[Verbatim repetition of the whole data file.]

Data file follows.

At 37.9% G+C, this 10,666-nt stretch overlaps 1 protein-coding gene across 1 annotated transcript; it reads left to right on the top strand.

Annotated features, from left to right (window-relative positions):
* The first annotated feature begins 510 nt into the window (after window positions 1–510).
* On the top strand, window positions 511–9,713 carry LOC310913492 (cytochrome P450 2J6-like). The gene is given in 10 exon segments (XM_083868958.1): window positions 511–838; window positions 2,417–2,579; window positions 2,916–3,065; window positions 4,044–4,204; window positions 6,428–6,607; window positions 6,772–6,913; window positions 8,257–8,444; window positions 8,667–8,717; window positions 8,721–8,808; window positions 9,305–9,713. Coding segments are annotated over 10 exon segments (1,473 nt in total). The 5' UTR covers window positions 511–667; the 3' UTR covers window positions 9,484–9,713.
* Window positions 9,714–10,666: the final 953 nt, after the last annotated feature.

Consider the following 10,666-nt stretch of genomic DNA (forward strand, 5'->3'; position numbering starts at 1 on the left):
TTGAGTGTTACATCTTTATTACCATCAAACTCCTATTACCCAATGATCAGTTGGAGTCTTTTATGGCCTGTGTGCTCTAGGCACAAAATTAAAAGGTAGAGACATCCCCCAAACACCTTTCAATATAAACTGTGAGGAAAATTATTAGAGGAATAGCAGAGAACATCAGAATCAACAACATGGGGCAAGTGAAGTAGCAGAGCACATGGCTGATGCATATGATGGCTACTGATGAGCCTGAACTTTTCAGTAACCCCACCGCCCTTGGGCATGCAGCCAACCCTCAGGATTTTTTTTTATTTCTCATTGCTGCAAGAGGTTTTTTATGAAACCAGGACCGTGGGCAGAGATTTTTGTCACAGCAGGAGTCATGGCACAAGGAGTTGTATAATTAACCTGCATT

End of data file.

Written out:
At 37.9% G+C, this 10,666-nt stretch overlaps 1 protein-coding gene across 1 annotated transcript; it reads left to right on the top strand.

Annotated features, from left to right (window-relative positions):
* The first annotated feature begins 510 nt into the window (after window positions 1–510).
* On the top strand, window positions 511–9,713 carry LOC310913492 (cytochrome P450 2J6-like). The gene is given in 10 exon segments (XM_083868958.1): window positions 511–838; window positions 2,417–2,579; window positions 2,916–3,065; window positions 4,044–4,204; window positions 6,428–6,607; window positions 6,772–6,913; window positions 8,257–8,444; window positions 8,667–8,717; window positions 8,721–8,808; window positions 9,305–9,713. Coding segments are annotated over 10 exon segments (1,473 nt in total). The 5' UTR covers window positions 511–667; the 3' UTR covers window positions 9,484–9,713.
* Window positions 9,714–10,666: the final 953 nt, after the last annotated feature.

Consider the following 10,666-nt stretch of genomic DNA (forward strand, 5'->3'; position numbering starts at 1 on the left):
TTGAGTGTTACATCTTTATTACCATCAAACTCCTATTACCCAATGATCAGTTGGAGTCTTTTATGGCCTGTGTGCTCTAGGCACAAAATTAAAAGGTAGAGACATCCCCCAAACACCTTTCAATATAAACTGTGAGGAAAATTATTAGAGGAATAGCAGAGAACATCAGAATCAACAACATGGGGCAAGTGAAGTAGCAGAGCACATGGCTGATGCATATGATGGCTACTGATGAGCCTGAACTTTTCAGTAACCCCACCGCCCTTGGGCATGCAGCCAACCCTCAGGATTTTTTTTTATTTCTCATTGCTGCAAGAGGTTTTTTATGAAACCAGGACCGTGGGCAGAGATTTTTGTCACAGCAGGAGTCATGGCACAAGGAGTTGTATAATTAACCTGCATT